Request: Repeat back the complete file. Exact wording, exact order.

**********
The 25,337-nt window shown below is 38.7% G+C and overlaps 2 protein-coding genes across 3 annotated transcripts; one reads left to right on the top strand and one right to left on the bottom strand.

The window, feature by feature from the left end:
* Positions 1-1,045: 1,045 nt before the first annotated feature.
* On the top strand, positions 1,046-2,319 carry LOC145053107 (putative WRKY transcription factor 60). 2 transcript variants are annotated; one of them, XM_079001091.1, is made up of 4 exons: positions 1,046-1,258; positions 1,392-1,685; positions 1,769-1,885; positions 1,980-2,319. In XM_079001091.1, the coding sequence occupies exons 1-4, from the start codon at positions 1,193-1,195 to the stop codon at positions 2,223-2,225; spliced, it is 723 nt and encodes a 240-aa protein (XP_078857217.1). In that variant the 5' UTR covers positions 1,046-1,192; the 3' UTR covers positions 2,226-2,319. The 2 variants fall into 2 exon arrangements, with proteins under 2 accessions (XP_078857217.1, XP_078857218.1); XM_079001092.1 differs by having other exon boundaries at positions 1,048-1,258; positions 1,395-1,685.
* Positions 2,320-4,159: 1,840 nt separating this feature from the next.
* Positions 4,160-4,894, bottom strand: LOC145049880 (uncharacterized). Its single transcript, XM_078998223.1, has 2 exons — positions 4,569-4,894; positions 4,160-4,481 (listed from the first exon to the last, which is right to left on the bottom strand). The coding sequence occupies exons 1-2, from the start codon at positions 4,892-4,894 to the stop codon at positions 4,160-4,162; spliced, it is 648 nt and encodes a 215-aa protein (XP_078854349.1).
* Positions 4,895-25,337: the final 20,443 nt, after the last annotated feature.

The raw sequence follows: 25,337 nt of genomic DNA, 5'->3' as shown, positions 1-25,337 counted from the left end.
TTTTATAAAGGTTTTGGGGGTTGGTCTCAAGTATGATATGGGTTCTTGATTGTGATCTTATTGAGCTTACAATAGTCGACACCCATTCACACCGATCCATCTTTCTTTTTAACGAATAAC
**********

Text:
The 25,337-nt window shown below is 38.7% G+C and overlaps 2 protein-coding genes across 3 annotated transcripts; one reads left to right on the top strand and one right to left on the bottom strand.

The window, feature by feature from the left end:
* Positions 1-1,045: 1,045 nt before the first annotated feature.
* On the top strand, positions 1,046-2,319 carry LOC145053107 (putative WRKY transcription factor 60). 2 transcript variants are annotated; one of them, XM_079001091.1, is made up of 4 exons: positions 1,046-1,258; positions 1,392-1,685; positions 1,769-1,885; positions 1,980-2,319. In XM_079001091.1, the coding sequence occupies exons 1-4, from the start codon at positions 1,193-1,195 to the stop codon at positions 2,223-2,225; spliced, it is 723 nt and encodes a 240-aa protein (XP_078857217.1). In that variant the 5' UTR covers positions 1,046-1,192; the 3' UTR covers positions 2,226-2,319. The 2 variants fall into 2 exon arrangements, with proteins under 2 accessions (XP_078857217.1, XP_078857218.1); XM_079001092.1 differs by having other exon boundaries at positions 1,048-1,258; positions 1,395-1,685.
* Positions 2,320-4,159: 1,840 nt separating this feature from the next.
* Positions 4,160-4,894, bottom strand: LOC145049880 (uncharacterized). Its single transcript, XM_078998223.1, has 2 exons — positions 4,569-4,894; positions 4,160-4,481 (listed from the first exon to the last, which is right to left on the bottom strand). The coding sequence occupies exons 1-2, from the start codon at positions 4,892-4,894 to the stop codon at positions 4,160-4,162; spliced, it is 648 nt and encodes a 215-aa protein (XP_078854349.1).
* Positions 4,895-25,337: the final 20,443 nt, after the last annotated feature.

The raw sequence follows: 25,337 nt of genomic DNA, 5'->3' as shown, positions 1-25,337 counted from the left end.
TTTTATAAAGGTTTTGGGGGTTGGTCTCAAGTATGATATGGGTTCTTGATTGTGATCTTATTGAGCTTACAATAGTCGACACCCATTCACACCGATCCATCTTTCTTTTTAACGAATAAC